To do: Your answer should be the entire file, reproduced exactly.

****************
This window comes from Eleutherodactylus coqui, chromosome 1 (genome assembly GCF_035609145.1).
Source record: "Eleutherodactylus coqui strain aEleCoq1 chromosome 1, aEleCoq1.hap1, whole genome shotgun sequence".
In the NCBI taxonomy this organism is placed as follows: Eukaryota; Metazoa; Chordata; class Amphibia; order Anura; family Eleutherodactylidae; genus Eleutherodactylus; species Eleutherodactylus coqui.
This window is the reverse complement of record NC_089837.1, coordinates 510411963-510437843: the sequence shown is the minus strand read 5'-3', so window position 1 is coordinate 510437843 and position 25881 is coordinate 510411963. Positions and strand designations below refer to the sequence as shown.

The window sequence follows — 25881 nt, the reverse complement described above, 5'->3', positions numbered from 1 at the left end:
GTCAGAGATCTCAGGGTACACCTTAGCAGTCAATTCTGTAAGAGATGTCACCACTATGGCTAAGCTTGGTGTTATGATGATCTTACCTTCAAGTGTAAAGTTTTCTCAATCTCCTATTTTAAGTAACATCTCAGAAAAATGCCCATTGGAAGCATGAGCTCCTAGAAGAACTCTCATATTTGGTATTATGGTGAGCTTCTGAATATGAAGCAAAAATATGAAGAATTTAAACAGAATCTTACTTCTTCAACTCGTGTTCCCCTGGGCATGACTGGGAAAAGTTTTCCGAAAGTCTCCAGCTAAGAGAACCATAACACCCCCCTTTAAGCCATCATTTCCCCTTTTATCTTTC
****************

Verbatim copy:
This window comes from Eleutherodactylus coqui, chromosome 1 (genome assembly GCF_035609145.1).
Source record: "Eleutherodactylus coqui strain aEleCoq1 chromosome 1, aEleCoq1.hap1, whole genome shotgun sequence".
In the NCBI taxonomy this organism is placed as follows: Eukaryota; Metazoa; Chordata; class Amphibia; order Anura; family Eleutherodactylidae; genus Eleutherodactylus; species Eleutherodactylus coqui.
This window is the reverse complement of record NC_089837.1, coordinates 510411963-510437843: the sequence shown is the minus strand read 5'-3', so window position 1 is coordinate 510437843 and position 25881 is coordinate 510411963. Positions and strand designations below refer to the sequence as shown.

The window sequence follows — 25881 nt, the reverse complement described above, 5'->3', positions numbered from 1 at the left end:
GTCAGAGATCTCAGGGTACACCTTAGCAGTCAATTCTGTAAGAGATGTCACCACTATGGCTAAGCTTGGTGTTATGATGATCTTACCTTCAAGTGTAAAGTTTTCTCAATCTCCTATTTTAAGTAACATCTCAGAAAAATGCCCATTGGAAGCATGAGCTCCTAGAAGAACTCTCATATTTGGTATTATGGTGAGCTTCTGAATATGAAGCAAAAATATGAAGAATTTAAACAGAATCTTACTTCTTCAACTCGTGTTCCCCTGGGCATGACTGGGAAAAGTTTTCCGAAAGTCTCCAGCTAAGAGAACCATAACACCCCCCTTTAAGCCATCATTTCCCCTTTTATCTTTC